Sean Lonsdale: Exeter's 'quiet man' starts to make a big noise in Premiership
Sean Lonsdale is not a name that many outside of Exeter will have heard of, but this bright 21-year-old is fast becoming the next back-row star to come off the Chiefs production line.
Having played just a couple of cup matches the flanker was thrust into Premiership action in December and has not looked back.
"I'd think you were crazy," says Lonsdale when asked if he thought this chance would come when he was dual-registered at National One neighbours Plymouth Albion last season.
"But I've been very fortunate to be honest. Even if it's just been covering injuries, I've been given some very special opportunities and thankfully I've made the most of them and been doing okay."
The Manchester-born forward has gone from playing for Rygbi Gogledd Cymru (RGC) in the second tier of Welsh rugby to starting in a Premiership win against champions Saracens in the space of a little over two years.
Five Premiership starts and another in the Champions Cup this season have seen him push out established back rows such Don Armand, Dave Ewers, Dave Dennis and Matt Kvesic.
He is the latest on a production line of back rows at Sandy Park that have seen Tom Johnson, Sam Simmonds and Sam Skinner go on to win international honours with a crop of players like Lonsdale, Tom Lawday and Josh Caulfield coming through at the moment.
"He's very much the quiet man of the team. He's a clever bloke and clever rugby player," Exeter forwards coach Rob Hunter told BBC Sport.
"He is a stop tackler, so when he hits people they stay hit.
"There's some understanding parts of the game that he needs to work on as he's an inexperienced young player and he's had a big season.
"Last week he really took on board the feedback from the Gloucester game and he came on against Newcastle and made 11 tackles in 25 minutes and carry after carry after carry - there's no point having those skills if you don't put them on the pitch."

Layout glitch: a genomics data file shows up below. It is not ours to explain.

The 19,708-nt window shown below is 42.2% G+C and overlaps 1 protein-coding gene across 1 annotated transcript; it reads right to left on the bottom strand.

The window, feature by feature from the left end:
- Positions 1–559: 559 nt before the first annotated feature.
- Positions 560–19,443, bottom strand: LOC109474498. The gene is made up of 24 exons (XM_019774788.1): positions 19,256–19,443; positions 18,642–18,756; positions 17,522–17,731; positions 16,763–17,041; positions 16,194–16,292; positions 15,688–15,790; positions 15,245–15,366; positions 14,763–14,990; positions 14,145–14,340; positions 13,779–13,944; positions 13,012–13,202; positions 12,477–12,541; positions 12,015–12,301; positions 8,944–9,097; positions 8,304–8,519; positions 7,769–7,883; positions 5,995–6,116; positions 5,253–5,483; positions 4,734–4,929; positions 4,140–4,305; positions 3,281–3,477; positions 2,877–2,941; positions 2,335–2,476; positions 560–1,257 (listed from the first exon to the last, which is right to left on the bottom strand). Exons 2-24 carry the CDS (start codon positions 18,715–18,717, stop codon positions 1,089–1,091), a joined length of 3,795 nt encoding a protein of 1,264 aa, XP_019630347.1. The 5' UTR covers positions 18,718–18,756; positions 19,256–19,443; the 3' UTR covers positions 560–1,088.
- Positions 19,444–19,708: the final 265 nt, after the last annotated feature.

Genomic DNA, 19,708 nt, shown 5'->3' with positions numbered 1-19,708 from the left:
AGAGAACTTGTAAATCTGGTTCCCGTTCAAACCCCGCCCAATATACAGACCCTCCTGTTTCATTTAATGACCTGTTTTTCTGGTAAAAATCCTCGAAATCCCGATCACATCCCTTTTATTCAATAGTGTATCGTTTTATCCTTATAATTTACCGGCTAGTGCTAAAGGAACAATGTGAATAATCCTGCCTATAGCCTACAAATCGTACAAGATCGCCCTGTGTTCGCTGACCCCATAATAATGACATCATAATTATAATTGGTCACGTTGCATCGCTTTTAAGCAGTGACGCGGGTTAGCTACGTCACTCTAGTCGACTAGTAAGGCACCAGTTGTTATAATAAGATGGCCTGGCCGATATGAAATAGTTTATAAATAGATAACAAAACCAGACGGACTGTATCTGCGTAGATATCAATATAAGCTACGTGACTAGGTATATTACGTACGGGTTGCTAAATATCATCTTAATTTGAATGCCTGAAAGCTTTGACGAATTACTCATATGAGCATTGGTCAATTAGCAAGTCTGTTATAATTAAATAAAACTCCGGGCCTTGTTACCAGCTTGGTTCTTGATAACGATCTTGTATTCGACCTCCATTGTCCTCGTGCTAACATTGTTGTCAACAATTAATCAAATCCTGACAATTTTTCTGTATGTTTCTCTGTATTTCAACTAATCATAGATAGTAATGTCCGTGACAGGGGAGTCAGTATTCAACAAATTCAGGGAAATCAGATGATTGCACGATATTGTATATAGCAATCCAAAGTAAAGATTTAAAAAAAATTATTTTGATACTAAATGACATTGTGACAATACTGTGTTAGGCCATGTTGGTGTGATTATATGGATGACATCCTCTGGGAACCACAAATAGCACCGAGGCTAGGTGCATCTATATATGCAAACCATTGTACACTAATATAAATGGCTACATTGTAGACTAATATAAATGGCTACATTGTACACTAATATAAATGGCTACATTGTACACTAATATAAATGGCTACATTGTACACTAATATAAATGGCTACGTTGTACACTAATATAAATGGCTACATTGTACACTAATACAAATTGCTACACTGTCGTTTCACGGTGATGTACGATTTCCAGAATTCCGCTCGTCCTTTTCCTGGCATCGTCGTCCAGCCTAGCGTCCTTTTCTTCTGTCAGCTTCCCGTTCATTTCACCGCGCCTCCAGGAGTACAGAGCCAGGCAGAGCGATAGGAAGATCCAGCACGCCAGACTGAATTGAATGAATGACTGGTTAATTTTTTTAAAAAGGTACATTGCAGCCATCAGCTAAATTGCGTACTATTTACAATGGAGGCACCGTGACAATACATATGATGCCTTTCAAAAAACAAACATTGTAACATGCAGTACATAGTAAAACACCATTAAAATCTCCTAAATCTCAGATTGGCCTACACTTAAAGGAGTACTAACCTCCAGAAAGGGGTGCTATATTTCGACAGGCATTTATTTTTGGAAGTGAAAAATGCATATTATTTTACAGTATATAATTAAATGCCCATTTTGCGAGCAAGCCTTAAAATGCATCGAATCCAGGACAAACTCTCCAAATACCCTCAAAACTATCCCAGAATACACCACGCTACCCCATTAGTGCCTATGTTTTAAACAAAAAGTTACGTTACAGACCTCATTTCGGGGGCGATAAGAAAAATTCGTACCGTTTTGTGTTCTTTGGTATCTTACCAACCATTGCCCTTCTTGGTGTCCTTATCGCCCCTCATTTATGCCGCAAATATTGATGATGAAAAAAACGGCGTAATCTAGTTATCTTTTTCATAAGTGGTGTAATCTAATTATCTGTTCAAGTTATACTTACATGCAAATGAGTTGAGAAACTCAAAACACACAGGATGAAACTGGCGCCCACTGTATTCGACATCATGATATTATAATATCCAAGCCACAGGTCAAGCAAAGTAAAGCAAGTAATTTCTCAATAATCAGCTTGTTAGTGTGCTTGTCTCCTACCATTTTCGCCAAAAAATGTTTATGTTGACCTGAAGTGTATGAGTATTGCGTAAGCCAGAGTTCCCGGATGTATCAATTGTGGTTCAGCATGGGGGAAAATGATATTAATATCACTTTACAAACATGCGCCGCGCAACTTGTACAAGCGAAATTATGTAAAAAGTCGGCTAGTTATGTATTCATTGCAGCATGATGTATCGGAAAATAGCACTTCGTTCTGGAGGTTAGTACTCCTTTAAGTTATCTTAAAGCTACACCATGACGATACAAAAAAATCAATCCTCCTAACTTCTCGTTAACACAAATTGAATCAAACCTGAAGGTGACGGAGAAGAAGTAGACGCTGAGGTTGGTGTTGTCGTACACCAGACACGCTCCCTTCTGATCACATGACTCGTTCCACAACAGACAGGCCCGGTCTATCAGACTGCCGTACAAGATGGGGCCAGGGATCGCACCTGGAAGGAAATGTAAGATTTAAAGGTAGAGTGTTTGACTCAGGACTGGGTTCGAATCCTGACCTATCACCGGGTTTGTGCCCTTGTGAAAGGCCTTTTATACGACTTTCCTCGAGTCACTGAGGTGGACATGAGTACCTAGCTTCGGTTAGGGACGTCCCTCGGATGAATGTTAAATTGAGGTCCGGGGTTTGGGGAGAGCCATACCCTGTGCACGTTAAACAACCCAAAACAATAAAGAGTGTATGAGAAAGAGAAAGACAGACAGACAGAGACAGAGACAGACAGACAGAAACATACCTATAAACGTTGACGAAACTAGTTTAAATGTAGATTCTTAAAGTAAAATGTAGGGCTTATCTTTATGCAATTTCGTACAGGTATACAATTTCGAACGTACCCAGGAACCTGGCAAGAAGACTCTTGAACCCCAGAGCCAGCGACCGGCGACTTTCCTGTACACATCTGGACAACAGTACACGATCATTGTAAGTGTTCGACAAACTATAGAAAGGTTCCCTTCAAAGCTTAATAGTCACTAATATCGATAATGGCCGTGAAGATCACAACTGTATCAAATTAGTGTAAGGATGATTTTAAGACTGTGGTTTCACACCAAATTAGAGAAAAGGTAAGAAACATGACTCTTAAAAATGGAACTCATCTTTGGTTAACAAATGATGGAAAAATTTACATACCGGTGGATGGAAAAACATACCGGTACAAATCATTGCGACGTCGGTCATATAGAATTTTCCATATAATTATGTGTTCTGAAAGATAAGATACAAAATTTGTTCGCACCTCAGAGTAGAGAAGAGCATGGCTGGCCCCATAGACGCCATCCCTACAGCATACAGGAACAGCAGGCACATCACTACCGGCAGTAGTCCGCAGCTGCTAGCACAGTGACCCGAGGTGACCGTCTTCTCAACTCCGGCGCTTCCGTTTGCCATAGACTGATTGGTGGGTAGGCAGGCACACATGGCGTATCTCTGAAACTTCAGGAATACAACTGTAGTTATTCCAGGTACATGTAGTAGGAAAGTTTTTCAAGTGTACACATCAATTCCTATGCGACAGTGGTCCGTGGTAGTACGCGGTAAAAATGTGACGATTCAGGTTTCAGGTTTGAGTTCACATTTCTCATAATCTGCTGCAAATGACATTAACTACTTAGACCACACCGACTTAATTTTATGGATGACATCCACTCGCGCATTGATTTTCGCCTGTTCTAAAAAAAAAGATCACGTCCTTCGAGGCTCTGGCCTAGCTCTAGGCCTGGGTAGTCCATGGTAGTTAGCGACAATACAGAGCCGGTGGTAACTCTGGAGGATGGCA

A player that 'glues things together'
As an England-born player with a Welsh mother he is eligible to play for both countries, but when asked who he was supporting last week when Wales took on England in the Six Nations, Lonsdale very diplomatically said "Exeter against Newcastle".
He admits to shaking with nerves before he first pulled on an Exeter shirt in an Anglo-Welsh Cup match last season, but it is clear that the more Lonsdale plays the more confident he is becoming.
"You realise it's just 15 men on the pitch," he added.
"Blokes can only run so hard at each other, so it gives you that confidence to get into position early and running onto the ball you're pretty much set."
And it appears his role as 'the quiet man' in the Exeter team is one that shouts loudly to the Chiefs coaching staff.
"Sean does glue the team together a little bit and there's always places for those sort of guys who do just glue things together," Hunter said.
"He makes the clearouts, he's a very high numbers player without necessarily always doing the stardust stuff.
"He's a good line-out jumper, he's bigger and stronger than you think when you get close to him and he's quicker than you think.
"He is very much the quiet guy in the background, but he does allow the people around him to play and I think he's gone about his season in a very low fuss way."
And Lonsdale's ambitions for the months ahead? Well they are equally low-fuss.
"Realistically it's trying to get a regular spot in the Chiefs team when there aren't so many injuries," he added.
"Sam Skinner's a week off being fit, Sam Simmonds isn't far off, so I think that's the realistic challenge to get into the first team when there's international players available for selection, and that's what I'm going to try and push on with."